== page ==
Abu Hanif used to take regular walks in the morning before the park was leased out. Now the environment of the park is fine, but he can no longer walk in the morning.
He told TBS, "If you want to walk in the park now, you have to buy a Tk10 ticket. Where will the city dwellers find an open place to breathe if commercial rides are set up in a public park like this? This is how the green space of the city is getting lost. We want open spaces for everyone in the city."
Nurunnahar Begum came to the park from Jatrabari in the capital with her children. She said, "I used to enter here without paying money and stroll in the park for a while the children played. But now I have to buy a ticket to enter the park. Not only that, I have to bear additional expenses for the small rides for children, spending Tk30-50 for each of the rides."
Meanwhile, a wholesale litchi market has been set up next to the Mahanagar Natyamancha on the west side of the park.
Leaseholders said that they have taken this temporary measure to cover their losses. However, the city corporation did not give any permission for this. The seasonal fruit litchi is traded there from 10pm to 6am.
Visitors have alleged that the natural beauty of the park has been destroyed through the wholesale market. If the leaseholders continue like this, the whole park will one day become a business centre. Fruit traders of the market said they are using this place through giving money to the lessees.
When contacted, lessee Rony Sikder claimed to TBS that there was a time ordinary people did not want to come to this park. "Various anti-social activities, including drug abuse, were going on. Now people come to the park for entertainment. The Tk10 ticket has been introduced for the cost of maintenance," he said.
Regarding the fruit market in the park, he said, "The money collected from ticket sales and rides is not enough compared to the amount invested in the park. Not many people are coming because there is no campaign. As such, a seasonal fruit fair is being organised for publicity. An application has been submitted to the DSCC about it."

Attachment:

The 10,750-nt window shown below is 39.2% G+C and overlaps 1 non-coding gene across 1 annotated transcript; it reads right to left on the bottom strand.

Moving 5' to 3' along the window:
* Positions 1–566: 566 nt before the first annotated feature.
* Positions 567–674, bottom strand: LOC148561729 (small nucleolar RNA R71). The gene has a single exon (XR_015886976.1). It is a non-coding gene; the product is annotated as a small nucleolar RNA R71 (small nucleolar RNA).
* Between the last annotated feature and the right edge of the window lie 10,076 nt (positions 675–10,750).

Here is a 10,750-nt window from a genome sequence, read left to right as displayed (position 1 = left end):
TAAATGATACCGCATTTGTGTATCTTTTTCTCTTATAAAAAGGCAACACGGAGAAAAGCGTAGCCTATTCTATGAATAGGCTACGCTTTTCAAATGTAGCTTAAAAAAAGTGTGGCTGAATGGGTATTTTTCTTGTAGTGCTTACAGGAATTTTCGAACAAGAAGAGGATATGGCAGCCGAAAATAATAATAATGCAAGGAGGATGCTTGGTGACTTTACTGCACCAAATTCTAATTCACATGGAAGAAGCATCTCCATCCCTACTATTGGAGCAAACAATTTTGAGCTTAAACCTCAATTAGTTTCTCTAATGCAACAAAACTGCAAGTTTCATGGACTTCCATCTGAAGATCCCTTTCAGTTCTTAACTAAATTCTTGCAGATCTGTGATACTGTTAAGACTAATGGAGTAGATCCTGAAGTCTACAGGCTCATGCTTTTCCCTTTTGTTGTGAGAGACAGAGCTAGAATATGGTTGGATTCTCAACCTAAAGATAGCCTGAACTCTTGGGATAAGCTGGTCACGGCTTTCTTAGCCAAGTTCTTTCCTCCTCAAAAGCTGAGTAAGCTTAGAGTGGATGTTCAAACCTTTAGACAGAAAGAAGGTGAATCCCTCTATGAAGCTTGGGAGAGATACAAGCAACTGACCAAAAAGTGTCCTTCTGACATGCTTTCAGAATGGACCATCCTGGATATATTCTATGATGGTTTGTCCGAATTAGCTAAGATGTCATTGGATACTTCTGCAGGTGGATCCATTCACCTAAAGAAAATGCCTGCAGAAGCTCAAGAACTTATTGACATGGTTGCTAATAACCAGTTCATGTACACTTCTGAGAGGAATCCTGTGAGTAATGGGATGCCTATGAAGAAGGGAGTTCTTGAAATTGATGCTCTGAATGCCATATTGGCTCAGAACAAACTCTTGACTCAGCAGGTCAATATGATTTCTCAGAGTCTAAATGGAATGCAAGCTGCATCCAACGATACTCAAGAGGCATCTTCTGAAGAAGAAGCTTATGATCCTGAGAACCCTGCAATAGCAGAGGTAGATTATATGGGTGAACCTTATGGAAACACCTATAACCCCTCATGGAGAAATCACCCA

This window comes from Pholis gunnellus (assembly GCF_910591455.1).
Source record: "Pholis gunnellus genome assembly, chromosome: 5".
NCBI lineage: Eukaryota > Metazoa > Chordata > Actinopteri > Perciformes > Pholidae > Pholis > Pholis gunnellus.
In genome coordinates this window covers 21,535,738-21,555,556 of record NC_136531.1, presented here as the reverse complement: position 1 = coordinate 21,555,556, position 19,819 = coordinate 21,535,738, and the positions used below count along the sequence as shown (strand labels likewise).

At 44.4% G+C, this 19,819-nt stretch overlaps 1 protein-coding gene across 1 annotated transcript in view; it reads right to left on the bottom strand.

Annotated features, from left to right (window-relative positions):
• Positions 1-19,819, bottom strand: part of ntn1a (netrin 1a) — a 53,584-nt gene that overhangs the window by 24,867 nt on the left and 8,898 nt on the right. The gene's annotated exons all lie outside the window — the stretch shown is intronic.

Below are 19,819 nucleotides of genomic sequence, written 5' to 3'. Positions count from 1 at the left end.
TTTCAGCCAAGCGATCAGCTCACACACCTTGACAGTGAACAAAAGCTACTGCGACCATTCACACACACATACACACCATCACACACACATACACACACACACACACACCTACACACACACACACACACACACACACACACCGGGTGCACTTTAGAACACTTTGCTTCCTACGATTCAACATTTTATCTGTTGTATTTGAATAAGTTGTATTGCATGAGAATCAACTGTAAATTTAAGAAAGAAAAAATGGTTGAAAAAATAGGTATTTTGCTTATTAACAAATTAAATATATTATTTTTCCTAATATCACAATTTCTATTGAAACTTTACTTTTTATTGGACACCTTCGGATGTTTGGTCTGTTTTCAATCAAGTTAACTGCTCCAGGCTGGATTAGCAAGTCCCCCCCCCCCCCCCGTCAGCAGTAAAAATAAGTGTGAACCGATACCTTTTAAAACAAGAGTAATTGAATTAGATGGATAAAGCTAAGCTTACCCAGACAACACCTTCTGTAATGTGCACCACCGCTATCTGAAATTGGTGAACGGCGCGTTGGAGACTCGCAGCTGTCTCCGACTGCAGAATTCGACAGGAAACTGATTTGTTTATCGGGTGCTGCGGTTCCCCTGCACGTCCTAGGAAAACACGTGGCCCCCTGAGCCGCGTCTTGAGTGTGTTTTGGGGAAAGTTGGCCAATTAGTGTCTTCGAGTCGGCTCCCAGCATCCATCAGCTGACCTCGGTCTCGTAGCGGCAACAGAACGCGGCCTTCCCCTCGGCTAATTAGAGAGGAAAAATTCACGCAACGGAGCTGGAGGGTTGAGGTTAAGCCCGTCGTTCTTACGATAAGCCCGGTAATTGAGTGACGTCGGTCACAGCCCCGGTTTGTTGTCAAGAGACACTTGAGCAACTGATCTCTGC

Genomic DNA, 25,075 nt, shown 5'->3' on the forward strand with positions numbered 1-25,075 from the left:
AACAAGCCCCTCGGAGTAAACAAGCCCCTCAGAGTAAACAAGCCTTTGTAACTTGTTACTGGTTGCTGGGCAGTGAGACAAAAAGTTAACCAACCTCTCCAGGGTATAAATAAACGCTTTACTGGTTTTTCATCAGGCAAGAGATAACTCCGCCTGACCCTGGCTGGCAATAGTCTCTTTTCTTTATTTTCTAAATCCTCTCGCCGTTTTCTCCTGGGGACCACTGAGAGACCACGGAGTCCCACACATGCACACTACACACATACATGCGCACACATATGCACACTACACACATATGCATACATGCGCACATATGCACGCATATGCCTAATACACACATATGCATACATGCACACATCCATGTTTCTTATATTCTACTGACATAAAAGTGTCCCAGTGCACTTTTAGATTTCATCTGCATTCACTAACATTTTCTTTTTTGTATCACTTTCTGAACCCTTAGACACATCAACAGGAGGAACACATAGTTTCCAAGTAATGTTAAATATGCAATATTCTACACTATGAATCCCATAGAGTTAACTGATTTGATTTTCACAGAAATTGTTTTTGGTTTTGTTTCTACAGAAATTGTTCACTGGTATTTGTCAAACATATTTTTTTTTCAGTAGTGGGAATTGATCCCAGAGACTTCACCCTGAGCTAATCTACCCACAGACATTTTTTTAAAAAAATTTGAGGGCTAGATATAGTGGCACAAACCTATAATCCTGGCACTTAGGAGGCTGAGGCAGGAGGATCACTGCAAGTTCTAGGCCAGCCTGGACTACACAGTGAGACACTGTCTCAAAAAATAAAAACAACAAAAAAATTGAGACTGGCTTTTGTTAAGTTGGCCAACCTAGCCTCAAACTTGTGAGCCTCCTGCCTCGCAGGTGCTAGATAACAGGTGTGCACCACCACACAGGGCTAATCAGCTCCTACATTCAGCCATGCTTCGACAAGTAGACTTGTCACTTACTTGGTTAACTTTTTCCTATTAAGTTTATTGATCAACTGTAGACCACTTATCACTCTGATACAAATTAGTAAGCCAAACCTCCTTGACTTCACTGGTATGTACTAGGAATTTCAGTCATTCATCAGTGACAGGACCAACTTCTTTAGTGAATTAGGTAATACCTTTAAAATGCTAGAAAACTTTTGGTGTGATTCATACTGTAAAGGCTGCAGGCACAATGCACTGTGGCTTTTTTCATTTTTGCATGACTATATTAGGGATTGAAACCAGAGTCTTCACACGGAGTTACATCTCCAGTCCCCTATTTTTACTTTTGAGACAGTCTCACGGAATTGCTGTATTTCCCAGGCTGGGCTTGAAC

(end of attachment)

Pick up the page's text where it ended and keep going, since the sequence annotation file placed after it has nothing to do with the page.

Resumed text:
But the DSCC says it has not received any such application.
DSCC Chief Property Officer Md Russell Sabrin said, "Even if they apply, there is no scope to sell fruits in the park. If they do so, the market will be evicted."
Farid Ahmed, chief executive officer of DSCC, said, "We have set up several rides in the park, but we do not have the manpower for maintenance. That is why it has been leased. The lessees are taking Tk10 ticket for entry to the park."
He claimed that there is still sufficient space left at the park to play.
In reply to a query on whether access to a public park can be restricted in such a way, whether shops and rides can be set up, the official said, "The park has been renovated under a project and it will now be managed as per decision of the city corporation."
Urban planner and Executive Director of the Institute for Planning and Development Professor Adil Muhammad Khan told TBS that the city corporation cannot morally curtail public access to any park by leasing it. "This is totally unfair. Not even Tk1 should be taken for entering the park; rather the facilities of the park should be increased keeping the welfare of the people in mind," he said.
Observing that the corporation itself does not know what is happening in the park, the city planner said, "The corporation does not have thousands of parks for maintenance; there are only a handful of parks. The city corporation can preserve and maintain these parks. Parks and playgrounds should be overseen by the city corporation and maintained by them."